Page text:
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Skyraven
08-01-2007, 06:08 AM
Any advice for someone trying a hand at this? I've done only nonfiction stuff and I have story ideas that I want to develop. But, since I'm new I figured I would start small. Though after reading some of the threads, I'm not sure that smaller (or shorter) will be much easier.
Anyway, any advice or website links would be great! :)

Soccer Mom
08-01-2007, 06:52 AM
The only advice I can give is to craft your flash like any other story. A beginning, middle and end. When you are dealing with such concise fiction, every word is important, so think carefully about your choices. :)

And enjoy it. It's satisfying to be able to take a story from idea to paper in a single sitting. Then the real fun begins, polishing and shining and twiddling with it.

:welcome: to flash!

birdfeeder
08-01-2007, 07:51 AM
Skyraven,

I love flash fiction! Look on Amazon or your library's card catalogue and search for flash fiction, short short stories, micro fiction, postcard fiction, and you'll be sure to find several collections of flash. I like flash that's 500 words or less.

Check the flash fiction index here on AW. Flashquake is a popular online site, and I've had good experiences with WOW! and Whim's place, both online as well.

The Southeast Review has an annual flash contest (already over this year), but they have only one winner and nine runners up. And it's a long time between submission and announcement.

The main thing is to read flash fiction. I discovered it several years ago and was hooked!

Good luck!

Cath
08-01-2007, 03:29 PM
I'll second what both Soccer Mom and birdfeeder said - and emphasize the read part of it, read lots, get a feel for what works and what doesn't. Also, just try writing it. Play about with different lengths, different styles, different POV's - find what works for you.

Enjoy!

Nicole_Gestalt
08-02-2007, 05:40 PM
The best advice I can give is to just sit down and write some. I'm more used to writing larger pieces but I actually find it quite liberating in someways to write small tight pieces.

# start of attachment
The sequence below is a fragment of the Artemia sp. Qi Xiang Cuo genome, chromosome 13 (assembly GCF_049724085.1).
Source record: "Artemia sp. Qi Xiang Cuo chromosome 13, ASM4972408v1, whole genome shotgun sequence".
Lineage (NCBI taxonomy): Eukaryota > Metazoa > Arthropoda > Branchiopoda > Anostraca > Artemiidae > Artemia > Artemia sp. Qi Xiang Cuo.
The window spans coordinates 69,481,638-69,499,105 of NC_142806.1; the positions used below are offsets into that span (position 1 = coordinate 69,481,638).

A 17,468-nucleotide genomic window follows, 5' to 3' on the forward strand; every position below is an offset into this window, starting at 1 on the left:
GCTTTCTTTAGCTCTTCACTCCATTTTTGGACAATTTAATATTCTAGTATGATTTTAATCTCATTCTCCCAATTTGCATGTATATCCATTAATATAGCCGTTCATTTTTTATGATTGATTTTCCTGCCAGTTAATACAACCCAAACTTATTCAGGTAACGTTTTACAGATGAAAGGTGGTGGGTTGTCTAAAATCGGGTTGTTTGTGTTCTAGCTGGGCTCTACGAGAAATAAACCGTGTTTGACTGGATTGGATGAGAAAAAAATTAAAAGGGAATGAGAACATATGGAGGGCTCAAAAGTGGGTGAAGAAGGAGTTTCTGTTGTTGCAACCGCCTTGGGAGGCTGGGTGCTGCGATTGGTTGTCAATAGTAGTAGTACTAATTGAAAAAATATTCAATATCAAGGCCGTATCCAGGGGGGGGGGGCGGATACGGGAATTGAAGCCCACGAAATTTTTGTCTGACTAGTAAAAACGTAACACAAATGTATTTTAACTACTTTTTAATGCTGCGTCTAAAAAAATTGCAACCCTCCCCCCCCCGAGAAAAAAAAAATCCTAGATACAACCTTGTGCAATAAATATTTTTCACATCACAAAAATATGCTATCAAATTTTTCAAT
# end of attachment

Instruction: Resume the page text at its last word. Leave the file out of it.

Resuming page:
When I was starting to write sudden fiction I would sit down with word limit in mind and then write to that limit. It can take sometime but just give it a go and see where it takes you.

Most importantly however don't forget to have fun. If it becomes a chore leave it for a little while and go and do something else then come back to it later on.

Skyraven
08-20-2007, 01:36 AM
Thanks all for your advice. I did start reading a collection of Nick Adams stories by Earnest Hemingway. Last Wednesday, I sent in a fictional story using my son, grandfather and myself as characters for a contest on intergenerational relationships. I really don't expect to win, though I'm hoping to place as an honorable mention. :)

Soccer Mom
08-20-2007, 04:05 AM
Good luck and let us know how it goes, Skyraven!

dobiwon
08-20-2007, 03:56 PM
Good luck on your contest submission, Skyraven. I'll echo what everyone else has said, to just sit down and write. It is satisfying to be able to take an idea and craft a story in one or two sittings. I usually "write" the story in my head before I even begin to put it to paper--that's one beauty of flash fiction--you can get pretty much the whole idea in one thought. Of course, it actually takes writing it to perfect the words and I find that it takes a couple of readings over a couple of days it to make the fine tweaks.

One more thing, submit it to the "Polished and Ready" forum. There are a lot of talented writers here who will critique your work and invariably provide positive feedback and support. I've learned so much here that I'm much more confident in my writing.

Welcome.

Laura_6
05-04-2011, 10:02 AM
I think the others who've commented before me have given great advice. I just want to mention how I learned to write flash fic. I learned in a competitive atmosphere where you were given a prompt and had 24 hours to write a story of less than 300 words. It had to have a sensible ending (e.g. not a open-ended scene), and it had to be clever. The prompts were generally three words, like: hat, chain, puzzle. You had to come up with something that used all three words. Every day, there'd be a winner. It was exciting and sure taught me how to plot and use words carefully!

Best wishes to you!